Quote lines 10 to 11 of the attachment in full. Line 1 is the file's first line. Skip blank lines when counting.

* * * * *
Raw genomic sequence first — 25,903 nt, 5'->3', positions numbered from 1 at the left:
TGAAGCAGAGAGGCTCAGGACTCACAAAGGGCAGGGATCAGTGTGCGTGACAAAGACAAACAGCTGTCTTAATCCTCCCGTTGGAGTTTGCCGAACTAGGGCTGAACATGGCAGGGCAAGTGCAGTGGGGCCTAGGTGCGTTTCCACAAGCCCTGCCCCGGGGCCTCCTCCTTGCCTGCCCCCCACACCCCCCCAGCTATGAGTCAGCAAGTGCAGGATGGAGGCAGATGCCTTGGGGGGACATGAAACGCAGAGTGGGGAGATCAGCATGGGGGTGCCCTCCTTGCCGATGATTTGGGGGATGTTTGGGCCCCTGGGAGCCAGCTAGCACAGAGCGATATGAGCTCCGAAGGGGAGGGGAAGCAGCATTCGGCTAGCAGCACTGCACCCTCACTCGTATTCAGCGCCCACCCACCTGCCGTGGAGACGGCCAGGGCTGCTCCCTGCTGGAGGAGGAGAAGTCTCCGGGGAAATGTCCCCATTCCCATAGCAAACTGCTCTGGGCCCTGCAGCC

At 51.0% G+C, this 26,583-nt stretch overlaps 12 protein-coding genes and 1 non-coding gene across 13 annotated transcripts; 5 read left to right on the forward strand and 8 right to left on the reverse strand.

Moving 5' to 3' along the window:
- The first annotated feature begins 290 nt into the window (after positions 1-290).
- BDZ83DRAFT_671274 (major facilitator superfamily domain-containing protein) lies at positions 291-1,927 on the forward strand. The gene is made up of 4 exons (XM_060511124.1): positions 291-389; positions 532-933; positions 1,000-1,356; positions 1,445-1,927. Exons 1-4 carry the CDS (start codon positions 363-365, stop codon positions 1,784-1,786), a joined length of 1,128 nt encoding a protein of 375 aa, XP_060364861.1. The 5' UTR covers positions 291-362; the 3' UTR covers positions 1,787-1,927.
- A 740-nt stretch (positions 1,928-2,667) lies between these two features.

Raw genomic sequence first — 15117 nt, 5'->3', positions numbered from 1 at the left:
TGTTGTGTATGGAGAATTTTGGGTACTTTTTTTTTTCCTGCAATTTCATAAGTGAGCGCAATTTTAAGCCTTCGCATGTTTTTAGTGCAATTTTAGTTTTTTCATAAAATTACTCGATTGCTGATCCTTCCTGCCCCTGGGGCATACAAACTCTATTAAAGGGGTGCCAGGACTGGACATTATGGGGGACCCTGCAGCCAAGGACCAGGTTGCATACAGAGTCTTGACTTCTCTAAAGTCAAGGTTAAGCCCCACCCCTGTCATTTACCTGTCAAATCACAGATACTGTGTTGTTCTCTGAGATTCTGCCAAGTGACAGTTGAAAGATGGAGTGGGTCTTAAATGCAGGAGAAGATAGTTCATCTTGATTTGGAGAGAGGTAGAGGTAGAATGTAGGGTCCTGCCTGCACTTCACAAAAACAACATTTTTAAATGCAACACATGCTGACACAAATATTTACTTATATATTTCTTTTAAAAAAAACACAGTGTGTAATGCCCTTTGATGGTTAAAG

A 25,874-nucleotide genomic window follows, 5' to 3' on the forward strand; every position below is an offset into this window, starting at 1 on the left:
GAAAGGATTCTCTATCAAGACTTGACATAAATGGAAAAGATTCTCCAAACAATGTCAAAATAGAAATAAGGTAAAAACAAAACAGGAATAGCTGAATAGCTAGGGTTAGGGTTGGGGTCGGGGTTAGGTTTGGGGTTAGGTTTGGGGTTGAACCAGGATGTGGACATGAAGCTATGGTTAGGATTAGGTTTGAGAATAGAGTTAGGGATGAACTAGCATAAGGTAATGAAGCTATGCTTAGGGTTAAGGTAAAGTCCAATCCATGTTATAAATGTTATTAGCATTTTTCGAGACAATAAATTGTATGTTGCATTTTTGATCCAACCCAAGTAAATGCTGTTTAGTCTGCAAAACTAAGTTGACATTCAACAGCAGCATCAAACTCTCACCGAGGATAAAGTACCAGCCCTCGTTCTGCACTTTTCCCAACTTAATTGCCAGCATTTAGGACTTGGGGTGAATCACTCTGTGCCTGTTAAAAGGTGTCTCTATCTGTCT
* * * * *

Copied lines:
A 25,874-nucleotide genomic window follows, 5' to 3' on the forward strand; every position below is an offset into this window, starting at 1 on the left:
GAAAGGATTCTCTATCAAGACTTGACATAAATGGAAAAGATTCTCCAAACAATGTCAAAATAGAAATAAGGTAAAAACAAAACAGGAATAGCTGAATAGCTAGGGTTAGGGTTGGGGTCGGGGTTAGGTTTGGGGTTAGGTTTGGGGTTGAACCAGGATGTGGACATGAAGCTATGGTTAGGATTAGGTTTGAGAATAGAGTTAGGGATGAACTAGCATAAGGTAATGAAGCTATGCTTAGGGTTAAGGTAAAGTCCAATCCATGTTATAAATGTTATTAGCATTTTTCGAGACAATAAATTGTATGTTGCATTTTTGATCCAACCCAAGTAAATGCTGTTTAGTCTGCAAAACTAAGTTGACATTCAACAGCAGCATCAAACTCTCACCGAGGATAAAGTACCAGCCCTCGTTCTGCACTTTTCCCAACTTAATTGCCAGCATTTAGGACTTGGGGTGAATCACTCTGTGCCTGTTAAAAGGTGTCTCTATCTGTCT